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Voon Phin Keong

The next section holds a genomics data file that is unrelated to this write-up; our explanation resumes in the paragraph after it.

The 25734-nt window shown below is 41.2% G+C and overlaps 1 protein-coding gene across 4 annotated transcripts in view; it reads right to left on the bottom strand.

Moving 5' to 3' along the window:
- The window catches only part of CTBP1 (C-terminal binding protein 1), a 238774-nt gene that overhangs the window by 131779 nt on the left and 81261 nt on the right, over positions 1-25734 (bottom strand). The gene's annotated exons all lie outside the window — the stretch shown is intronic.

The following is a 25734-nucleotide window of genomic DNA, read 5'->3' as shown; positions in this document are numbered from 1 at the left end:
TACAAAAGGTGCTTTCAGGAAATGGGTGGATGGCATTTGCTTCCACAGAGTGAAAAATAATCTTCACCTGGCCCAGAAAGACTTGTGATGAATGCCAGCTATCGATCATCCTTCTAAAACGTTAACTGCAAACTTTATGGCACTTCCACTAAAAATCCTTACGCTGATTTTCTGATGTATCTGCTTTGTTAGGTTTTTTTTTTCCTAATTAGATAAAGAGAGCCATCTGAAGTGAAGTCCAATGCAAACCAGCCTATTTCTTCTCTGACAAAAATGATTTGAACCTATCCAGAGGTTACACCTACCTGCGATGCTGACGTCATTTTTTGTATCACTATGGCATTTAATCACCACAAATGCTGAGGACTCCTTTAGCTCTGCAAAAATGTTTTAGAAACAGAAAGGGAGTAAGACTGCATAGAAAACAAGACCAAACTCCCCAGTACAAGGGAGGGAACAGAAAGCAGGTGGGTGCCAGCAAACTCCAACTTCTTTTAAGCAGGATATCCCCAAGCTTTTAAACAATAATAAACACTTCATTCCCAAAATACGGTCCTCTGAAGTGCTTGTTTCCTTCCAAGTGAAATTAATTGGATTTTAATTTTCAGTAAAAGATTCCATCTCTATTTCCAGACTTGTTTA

Until recent decades, the pattern of life in most parts of Asia remained in a state of timelessness', bound to the earth' and regulated by the rhythm of the seasons. Change was an alien thought. The end of colonialism after world war II, the dramatic rise of Japan, the emergence of the 'newly-industrialising economies' [NIES), expanding intra-Pacific Asian Economic linkages, the idea of an open China and the end of the Cold War are among the key events that have brought tremendous changes in Asia. As one the countries under going rapid development, Malaysia has contributed to these changes. While the physical and economic expressions of change are highly visible, the impact from the political, social or cultural perspectives is less readily gauged. The need to understand Asia in the context of these various changes provides one of the urgent tasks in Asian Studies. In Malaysi4 as an active participant and quite often playing a leadership role in Asian economic affairs, Asian Studies has thus taken on a greater sense of relevance than before. This paper is an overview of the Malaysian experience and endeavour in 'Asian Studies'. tt will highlight the main areas of interest, the major institutions and associations involved, and their areas of concern and problems. The terms 'Asian Studies', 'Asia', associations/institutions', and'disciplines'are used in the broadest sense.


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